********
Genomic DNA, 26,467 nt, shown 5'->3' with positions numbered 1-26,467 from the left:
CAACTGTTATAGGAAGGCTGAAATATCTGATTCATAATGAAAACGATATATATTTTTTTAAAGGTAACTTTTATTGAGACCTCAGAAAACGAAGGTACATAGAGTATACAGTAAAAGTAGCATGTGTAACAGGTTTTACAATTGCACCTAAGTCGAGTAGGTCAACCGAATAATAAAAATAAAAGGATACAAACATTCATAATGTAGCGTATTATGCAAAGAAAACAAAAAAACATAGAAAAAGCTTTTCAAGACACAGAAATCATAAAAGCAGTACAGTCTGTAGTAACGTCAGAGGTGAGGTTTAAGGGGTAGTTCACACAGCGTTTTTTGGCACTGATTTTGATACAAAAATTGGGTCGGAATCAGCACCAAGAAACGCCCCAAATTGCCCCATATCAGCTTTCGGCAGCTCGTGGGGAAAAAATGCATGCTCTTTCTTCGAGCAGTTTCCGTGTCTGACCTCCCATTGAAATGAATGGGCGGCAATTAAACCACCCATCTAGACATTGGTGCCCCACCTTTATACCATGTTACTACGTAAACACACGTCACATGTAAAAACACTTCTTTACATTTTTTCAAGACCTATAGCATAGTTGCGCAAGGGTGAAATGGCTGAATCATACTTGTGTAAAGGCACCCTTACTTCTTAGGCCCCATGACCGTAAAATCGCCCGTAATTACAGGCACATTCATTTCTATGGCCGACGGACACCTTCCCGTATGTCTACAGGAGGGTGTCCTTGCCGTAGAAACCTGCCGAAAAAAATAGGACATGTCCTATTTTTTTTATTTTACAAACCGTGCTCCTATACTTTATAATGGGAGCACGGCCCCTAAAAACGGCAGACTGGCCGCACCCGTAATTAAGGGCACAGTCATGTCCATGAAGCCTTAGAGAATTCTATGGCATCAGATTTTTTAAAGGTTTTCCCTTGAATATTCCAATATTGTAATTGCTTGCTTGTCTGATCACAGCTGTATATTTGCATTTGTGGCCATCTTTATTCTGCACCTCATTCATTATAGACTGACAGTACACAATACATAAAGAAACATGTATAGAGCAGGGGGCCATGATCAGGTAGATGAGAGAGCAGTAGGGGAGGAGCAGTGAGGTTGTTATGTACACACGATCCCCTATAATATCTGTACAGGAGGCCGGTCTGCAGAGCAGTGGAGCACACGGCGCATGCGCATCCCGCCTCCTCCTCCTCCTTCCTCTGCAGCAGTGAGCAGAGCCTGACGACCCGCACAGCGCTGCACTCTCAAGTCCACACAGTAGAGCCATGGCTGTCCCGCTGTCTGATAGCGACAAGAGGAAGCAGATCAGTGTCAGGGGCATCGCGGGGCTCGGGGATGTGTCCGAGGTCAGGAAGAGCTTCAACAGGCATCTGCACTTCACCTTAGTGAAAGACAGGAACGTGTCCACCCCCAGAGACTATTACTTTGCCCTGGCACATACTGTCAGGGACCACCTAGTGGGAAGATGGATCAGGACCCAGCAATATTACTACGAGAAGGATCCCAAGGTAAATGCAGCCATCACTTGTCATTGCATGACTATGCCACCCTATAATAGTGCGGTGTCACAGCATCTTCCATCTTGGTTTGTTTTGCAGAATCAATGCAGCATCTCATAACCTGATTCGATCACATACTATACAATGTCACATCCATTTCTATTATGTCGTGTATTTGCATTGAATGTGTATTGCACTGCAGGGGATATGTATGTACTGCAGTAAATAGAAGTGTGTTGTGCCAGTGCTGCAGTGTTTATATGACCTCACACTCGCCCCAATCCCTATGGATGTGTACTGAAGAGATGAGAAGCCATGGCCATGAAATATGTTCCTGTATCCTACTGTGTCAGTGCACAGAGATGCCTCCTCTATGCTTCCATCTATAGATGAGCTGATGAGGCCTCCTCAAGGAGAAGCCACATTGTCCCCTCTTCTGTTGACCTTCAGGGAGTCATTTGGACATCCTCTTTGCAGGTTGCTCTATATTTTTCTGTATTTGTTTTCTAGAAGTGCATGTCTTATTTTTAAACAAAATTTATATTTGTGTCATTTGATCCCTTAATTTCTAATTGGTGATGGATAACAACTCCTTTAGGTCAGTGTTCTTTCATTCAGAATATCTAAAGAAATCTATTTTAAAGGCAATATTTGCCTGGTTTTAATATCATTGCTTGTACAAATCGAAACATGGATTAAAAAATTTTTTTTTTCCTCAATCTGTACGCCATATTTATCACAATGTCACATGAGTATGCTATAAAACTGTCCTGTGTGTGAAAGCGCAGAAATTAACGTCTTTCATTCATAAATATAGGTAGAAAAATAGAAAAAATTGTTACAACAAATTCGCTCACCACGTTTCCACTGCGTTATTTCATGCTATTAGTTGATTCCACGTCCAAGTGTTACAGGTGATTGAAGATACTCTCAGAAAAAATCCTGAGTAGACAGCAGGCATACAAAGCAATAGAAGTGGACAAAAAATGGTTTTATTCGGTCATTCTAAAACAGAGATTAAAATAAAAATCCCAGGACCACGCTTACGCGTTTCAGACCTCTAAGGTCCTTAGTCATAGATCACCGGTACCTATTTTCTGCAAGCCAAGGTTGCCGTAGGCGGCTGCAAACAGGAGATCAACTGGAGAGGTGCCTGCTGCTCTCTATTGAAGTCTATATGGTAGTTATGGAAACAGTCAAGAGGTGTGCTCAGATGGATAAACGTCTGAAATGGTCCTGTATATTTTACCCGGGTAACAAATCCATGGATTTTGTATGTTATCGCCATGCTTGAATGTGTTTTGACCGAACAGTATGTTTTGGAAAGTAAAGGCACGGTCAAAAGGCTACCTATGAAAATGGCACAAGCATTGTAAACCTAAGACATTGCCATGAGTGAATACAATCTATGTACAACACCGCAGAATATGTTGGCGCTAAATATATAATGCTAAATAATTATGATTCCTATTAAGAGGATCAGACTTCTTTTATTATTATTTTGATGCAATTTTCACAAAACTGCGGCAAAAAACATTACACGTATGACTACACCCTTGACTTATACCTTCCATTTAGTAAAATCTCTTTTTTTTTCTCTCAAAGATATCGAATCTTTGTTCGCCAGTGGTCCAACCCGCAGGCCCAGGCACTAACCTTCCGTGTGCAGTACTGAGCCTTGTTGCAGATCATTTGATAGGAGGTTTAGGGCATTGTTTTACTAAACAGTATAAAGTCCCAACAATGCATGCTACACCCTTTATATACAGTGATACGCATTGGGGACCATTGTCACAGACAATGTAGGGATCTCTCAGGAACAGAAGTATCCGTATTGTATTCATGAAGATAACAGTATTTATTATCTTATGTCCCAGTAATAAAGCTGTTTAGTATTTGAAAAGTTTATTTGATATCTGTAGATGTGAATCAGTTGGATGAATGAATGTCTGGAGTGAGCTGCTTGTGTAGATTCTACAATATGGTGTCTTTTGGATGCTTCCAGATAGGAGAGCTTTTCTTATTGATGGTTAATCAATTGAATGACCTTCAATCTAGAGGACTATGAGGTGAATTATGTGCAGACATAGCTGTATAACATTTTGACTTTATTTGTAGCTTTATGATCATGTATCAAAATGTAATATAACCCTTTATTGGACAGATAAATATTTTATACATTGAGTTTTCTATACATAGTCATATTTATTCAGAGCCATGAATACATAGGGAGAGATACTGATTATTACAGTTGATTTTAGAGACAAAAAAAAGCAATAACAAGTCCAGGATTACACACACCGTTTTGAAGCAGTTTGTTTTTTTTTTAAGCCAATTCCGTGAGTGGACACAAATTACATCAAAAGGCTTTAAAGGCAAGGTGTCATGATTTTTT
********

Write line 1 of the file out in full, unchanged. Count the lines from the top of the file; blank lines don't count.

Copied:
Genomic DNA, 26,467 nt, shown 5'->3' with positions numbered 1-26,467 from the left: